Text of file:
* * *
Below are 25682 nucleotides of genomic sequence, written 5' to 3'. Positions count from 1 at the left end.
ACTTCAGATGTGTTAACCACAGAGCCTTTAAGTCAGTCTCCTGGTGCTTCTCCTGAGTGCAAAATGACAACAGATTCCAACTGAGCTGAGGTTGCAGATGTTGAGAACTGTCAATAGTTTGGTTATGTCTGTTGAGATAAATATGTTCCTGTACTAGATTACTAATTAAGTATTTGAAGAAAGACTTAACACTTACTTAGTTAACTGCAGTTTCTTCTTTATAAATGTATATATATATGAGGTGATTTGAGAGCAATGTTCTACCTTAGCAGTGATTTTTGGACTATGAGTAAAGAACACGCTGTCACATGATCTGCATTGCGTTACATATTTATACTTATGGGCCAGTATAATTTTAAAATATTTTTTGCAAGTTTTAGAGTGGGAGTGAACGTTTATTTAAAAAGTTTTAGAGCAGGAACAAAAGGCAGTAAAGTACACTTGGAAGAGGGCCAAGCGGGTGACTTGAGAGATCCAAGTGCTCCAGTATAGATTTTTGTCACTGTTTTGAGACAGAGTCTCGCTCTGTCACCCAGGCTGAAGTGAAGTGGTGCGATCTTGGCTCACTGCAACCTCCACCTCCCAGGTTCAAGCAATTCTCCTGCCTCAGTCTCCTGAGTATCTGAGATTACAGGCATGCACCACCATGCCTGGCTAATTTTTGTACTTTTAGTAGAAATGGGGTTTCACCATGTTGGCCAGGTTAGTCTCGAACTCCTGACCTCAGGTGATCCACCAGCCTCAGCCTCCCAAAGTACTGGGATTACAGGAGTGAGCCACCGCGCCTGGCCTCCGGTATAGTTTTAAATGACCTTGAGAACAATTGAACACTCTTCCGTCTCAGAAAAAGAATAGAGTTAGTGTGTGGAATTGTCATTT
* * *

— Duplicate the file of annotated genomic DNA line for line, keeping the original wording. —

Below are 25682 nucleotides of genomic sequence, written 5' to 3'. Positions count from 1 at the left end.
ACTTCAGATGTGTTAACCACAGAGCCTTTAAGTCAGTCTCCTGGTGCTTCTCCTGAGTGCAAAATGACAACAGATTCCAACTGAGCTGAGGTTGCAGATGTTGAGAACTGTCAATAGTTTGGTTATGTCTGTTGAGATAAATATGTTCCTGTACTAGATTACTAATTAAGTATTTGAAGAAAGACTTAACACTTACTTAGTTAACTGCAGTTTCTTCTTTATAAATGTATATATATATGAGGTGATTTGAGAGCAATGTTCTACCTTAGCAGTGATTTTTGGACTATGAGTAAAGAACACGCTGTCACATGATCTGCATTGCGTTACATATTTATACTTATGGGCCAGTATAATTTTAAAATATTTTTTGCAAGTTTTAGAGTGGGAGTGAACGTTTATTTAAAAAGTTTTAGAGCAGGAACAAAAGGCAGTAAAGTACACTTGGAAGAGGGCCAAGCGGGTGACTTGAGAGATCCAAGTGCTCCAGTATAGATTTTTGTCACTGTTTTGAGACAGAGTCTCGCTCTGTCACCCAGGCTGAAGTGAAGTGGTGCGATCTTGGCTCACTGCAACCTCCACCTCCCAGGTTCAAGCAATTCTCCTGCCTCAGTCTCCTGAGTATCTGAGATTACAGGCATGCACCACCATGCCTGGCTAATTTTTGTACTTTTAGTAGAAATGGGGTTTCACCATGTTGGCCAGGTTAGTCTCGAACTCCTGACCTCAGGTGATCCACCAGCCTCAGCCTCCCAAAGTACTGGGATTACAGGAGTGAGCCACCGCGCCTGGCCTCCGGTATAGTTTTAAATGACCTTGAGAACAATTGAACACTCTTCCGTCTCAGAAAAAGAATAGAGTTAGTGTGTGGAATTGTCATTT